Nacido en Chicago, Illinois, sus padres eran inmigrantes rusos judíos1 de nombre Torma. Niño prodigio, cantó por primera vez de manera profesional a los cuatro años de edad con la Coon-Sanders Orchestra, interpretando "You're Driving Me Crazy" en el restaurante Blackhawk de Chicago. Entre 1933 y 1941 actuó en los seriales radiofónicos The Romance of Helen Trent y Jack Armstrong, the All-American Boy. Escribió su primera canción a los 13 años, y tres después, su primer tema publicado, "Lament to Love," fue un éxito con la grabación de Harry James. Tocó la batería en la Shakespeare Elementary School de Chicago siendo adolescente. En esa época cantaba, arreglaba y tocaba la batería en una banda liderada por Chico Marx, uno de los Hermanos Marx. Su educación formal finalizó en 1944 con su graduación en la Hyde Park Career Academy de Chicago.
En 1943 Tormé debutó en el cine con la primera película de Frank Sinatra, el musical Higher and Higher. A lo largo de su carrera cantó y actuó en numerosos filmes y episodios televisivos, incluso presentando su propio show televisivo en 1951–52. Su actuación en el film musical de 1947 Good News le convirtió durante años en un ídolo de los adolescentes.
En ese año también formó el quinteto vocal "Mel Tormé and His Mel-Tones," inspirado en el de Frank Sinatra con The Pied Pipers. The Mel-Tones, en el cual se incluía Les Baxter y Ginny O'Connor, tenían varios éxitos, entre ellos el de Cole Porter "What Is This Thing Called Love?". The Mel-Tones eran unos de los primeros grupos vocales influenciados por el jazz, abriendo un camino seguido más adelante por The Hi-Lo's, The Four Freshmen, y Manhattan Transfer.

Más adelante, en 1947, Tormé actuó solo. Su canto en el club neoyorkino Copacabana hizo que un disc jockey local, Fred Robbins, le diera el apodo de "The Velvet Fog", el cual Tormé detestaba. Como solista grabó varios éxitos románticos para Decca Records (1945). Con la orquesta de Artie Shaw grabó para el sello Musicraft Records (1946–48). En 1949 se pasó a Capitol Records, donde su primera grabación, "Careless Hands," fue su único número uno de las listas. Sus versiones de "Again" y "Blue Moon" se convirtieron en melodías características. Su composición "California Suite" facilitó que el disco de Gordon Jenkins "Manhattan Tower" fuera el primer LP de Capitol.
Entre 1955 y 1957 Tormé grabó siete álbumes de jazz vocal para Bethlehem Records, todos con grupos liderados por Marty Paich, destacando Mel Tormé with the Marty Paich Dektette. Estas grabaciones fueron un éxito creativo, tanto para Tormé como para Paich.
Cuando el rock and roll llegó en la década de 1950, el éxito comercial se hizo elusivo. Durante las siguientes dos décadas, Tormé a menudo grababa arreglos mediocres de las melodías pop del momento, sin trabajar específicamente para sello alguno. A veces tuvo que ganarse la vida actuando en clubes. Tuvo dos éxitos menores, su grabación de 1956 de "Mountain Greenery," y su tema de Rhythm and blues de 1962 "Comin' Home, Baby," arreglado por Claus Ogerman. La segunda de las grabaciones hizo que la cantante de jazz y gospel Ethel Waters dijera que "Tormé es el único blanco que canta con el alma de un negro."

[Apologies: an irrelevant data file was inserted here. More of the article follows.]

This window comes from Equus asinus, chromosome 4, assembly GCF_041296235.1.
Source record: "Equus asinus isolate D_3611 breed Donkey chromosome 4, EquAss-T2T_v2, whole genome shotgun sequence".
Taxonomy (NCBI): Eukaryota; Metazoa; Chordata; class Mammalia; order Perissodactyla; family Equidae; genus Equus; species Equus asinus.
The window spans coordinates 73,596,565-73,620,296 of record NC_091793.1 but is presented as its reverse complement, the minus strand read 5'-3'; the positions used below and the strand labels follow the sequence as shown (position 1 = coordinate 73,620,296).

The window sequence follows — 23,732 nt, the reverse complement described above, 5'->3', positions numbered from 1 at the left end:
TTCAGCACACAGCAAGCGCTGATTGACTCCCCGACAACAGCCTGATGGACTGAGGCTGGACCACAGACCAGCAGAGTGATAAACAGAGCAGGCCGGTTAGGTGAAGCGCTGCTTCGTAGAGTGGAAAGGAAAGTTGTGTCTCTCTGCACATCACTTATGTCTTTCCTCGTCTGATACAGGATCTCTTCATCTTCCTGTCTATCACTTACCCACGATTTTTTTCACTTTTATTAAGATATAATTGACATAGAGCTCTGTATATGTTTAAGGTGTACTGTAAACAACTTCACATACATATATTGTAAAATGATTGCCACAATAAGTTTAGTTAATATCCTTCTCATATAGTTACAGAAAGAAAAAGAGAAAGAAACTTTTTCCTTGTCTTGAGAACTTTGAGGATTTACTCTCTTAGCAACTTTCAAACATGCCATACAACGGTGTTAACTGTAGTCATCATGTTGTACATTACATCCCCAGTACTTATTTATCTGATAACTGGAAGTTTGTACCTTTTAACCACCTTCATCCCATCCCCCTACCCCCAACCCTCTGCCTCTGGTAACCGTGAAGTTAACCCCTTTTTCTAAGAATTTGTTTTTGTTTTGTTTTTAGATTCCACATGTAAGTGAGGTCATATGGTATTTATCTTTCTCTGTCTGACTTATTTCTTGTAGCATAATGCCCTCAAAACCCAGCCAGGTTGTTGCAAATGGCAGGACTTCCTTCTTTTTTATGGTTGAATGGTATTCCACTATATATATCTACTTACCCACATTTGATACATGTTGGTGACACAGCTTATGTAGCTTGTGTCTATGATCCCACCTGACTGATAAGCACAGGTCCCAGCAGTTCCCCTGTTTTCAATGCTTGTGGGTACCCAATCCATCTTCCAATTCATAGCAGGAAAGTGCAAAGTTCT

En 1960 actuó junto a Don Dubbins en el episodio "The Junket", en la serie televisiva de la NBC Dan Raven, protagonizada por Skip Homeier.
En 1963–64, Tormé escribió canciones y arreglos musicales para The Judy Garland Show, y actuó en dos ocasiones como artista invitado en el programa. Sin embargo, ambos discutieron, y él fue despedido de la serie, la cual fue cancelada por la CBS poco después.
Entre los libros que escribió Mel Tormé se incluyen "Wynner" (1979), "It Wasn't All Velvet" (1988) y "My Singing Teachers Reflections on Singing Popular Music" (1994).
Tormé hizo amistad con el percusionista Buddy Rich el día en que Rich dejó el ejército en 1942. Rich aparecía en el libro de Tormé Traps—The Drum Wonder: The Life of Buddy Rich (1987).
El resurgir del jazz vocal en la década de 1970 resultó en otro fértil período para Tormé, cuyas actuaciones en directo en los años sesenta y setenta le dieron una creciente reputación como cantante de jazz. Llegó a actuar hasta 200 veces en un año. En 1976 ganó un Premio Edison (equivalente holandés del Grammy) y un Premio Downbeat al mejor cantante masculino.

A partir de 1982, Tormé grabó varios álbumes con Concord Records, incluyendo:
Cinco discos con el pianista George Shearing;
Un trabajo de big band con Rob McConnell y su orquesta Boss Brass;
Una grabación en directo con Marty Paich en Tokio y un disco de estudio.
Además, en los años ochenta a menudo actuaba junto al pianista John Colianni.
Tormé actuó en nueve ocasiones como él mismo en la serie televisiva de la década de 1980 Juzgado de guardia, cuyo principal personaje, el Juez Harry Stone (interpretado por Harry Anderson), era un fan de Tormé (admiración que Anderson compartía en la vida real). A mediados de los noventa Tormé se dio a conocer por los integrantes de la Generación X interviniendo en comerciales de Mountain Dew y en un episodio de la serie Seinfeld, en el cual dedicaba una canción al personaje Cosmo Kramer. Tormé también grabó una versión del tema de Nat King Cole "Straighten up and Fly Right" con su hijo, el cantante Steve March Tormé.
Así mismo Tormé trabajó con su otro hijo, el guionista y productor televisivo Tracy Tormé, en un episodio de la serie de Tracy, Sliders.
En febrero de 1999, Tormé fue galardonado con el Grammy a una vida dedicada al mundo de la música. El 8 de agosto de 1996 sufrió un accidente cerebrovascular, finalizando su carrera abruptamente a causa del mismo. En 1999 sufrió otro ictus, falleciendo a causa del mismo. Su muerte tuvo lugar en Los Ángeles, California.